Deer in forestry landscapes - Autonomous detection and deterrent devices for browsing management in forested landscapes
This project will deliver an innovative solution to the management of problem browsing mammals in forested landscape, using deer as a test case. Deer are a serious cost to the forestry industry due to browsing, bark-stripping and antler rubbing of trees leading to a dramatic reduction in tree growth, changes in tree form and tree death. Current methods including lethal control are expensive and pose work, and health and safety concerns.
This project will develop and field test best practice surveillance, detection and deterrent technologies and develop new options to decrease damage in forest landscapes. Robiotics-inspired automated detection devices shall be developed and tested (e.g. thermal and colour cameras, acoustics) in coupes. Novel autonomous deterrent devices shall then be developed and pilot tested in browsed landscapes.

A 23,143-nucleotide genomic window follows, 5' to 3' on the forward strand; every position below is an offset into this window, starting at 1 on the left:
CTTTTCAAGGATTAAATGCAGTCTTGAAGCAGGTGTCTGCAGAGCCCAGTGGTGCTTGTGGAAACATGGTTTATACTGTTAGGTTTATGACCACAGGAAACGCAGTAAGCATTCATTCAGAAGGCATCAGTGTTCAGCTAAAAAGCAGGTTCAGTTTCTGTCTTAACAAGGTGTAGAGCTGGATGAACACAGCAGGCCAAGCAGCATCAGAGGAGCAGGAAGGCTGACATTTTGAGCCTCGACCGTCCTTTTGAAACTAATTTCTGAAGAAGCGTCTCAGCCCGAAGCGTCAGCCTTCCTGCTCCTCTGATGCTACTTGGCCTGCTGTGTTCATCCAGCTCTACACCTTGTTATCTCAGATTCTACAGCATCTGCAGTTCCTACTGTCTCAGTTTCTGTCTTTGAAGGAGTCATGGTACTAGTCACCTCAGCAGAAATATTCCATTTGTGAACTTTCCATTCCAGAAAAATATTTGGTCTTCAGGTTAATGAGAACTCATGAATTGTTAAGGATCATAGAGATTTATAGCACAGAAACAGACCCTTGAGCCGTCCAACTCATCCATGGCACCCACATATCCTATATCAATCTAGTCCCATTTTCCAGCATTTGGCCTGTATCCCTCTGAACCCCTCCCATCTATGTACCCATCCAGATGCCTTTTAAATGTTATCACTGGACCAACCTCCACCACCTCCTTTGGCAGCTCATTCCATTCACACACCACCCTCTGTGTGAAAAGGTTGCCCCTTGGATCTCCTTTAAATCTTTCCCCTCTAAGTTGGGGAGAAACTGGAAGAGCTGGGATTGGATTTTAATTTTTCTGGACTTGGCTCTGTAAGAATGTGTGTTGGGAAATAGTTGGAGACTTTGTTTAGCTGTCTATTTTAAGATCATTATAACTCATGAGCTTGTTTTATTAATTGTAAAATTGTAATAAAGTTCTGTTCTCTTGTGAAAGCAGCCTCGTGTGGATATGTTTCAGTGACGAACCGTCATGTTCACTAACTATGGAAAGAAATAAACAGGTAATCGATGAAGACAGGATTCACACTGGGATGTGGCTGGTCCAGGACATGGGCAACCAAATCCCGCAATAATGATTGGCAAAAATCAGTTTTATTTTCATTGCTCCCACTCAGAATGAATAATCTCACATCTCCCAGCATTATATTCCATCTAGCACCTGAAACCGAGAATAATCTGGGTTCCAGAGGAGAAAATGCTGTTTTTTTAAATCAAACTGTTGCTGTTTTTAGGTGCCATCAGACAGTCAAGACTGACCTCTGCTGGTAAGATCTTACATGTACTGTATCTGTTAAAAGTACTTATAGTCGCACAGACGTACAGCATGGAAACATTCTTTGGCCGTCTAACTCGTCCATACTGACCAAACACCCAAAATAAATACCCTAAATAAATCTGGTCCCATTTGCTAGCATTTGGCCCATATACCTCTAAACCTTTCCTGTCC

The project is a collaborative project with Forest and Wood Products Australia, Hancock Victorian Plantations, University of Sydney, and funded through the NIFPI Gippsland Centre. The field work is based in North East Victoria and shall be primarily undertaken in Radiata pine plantations.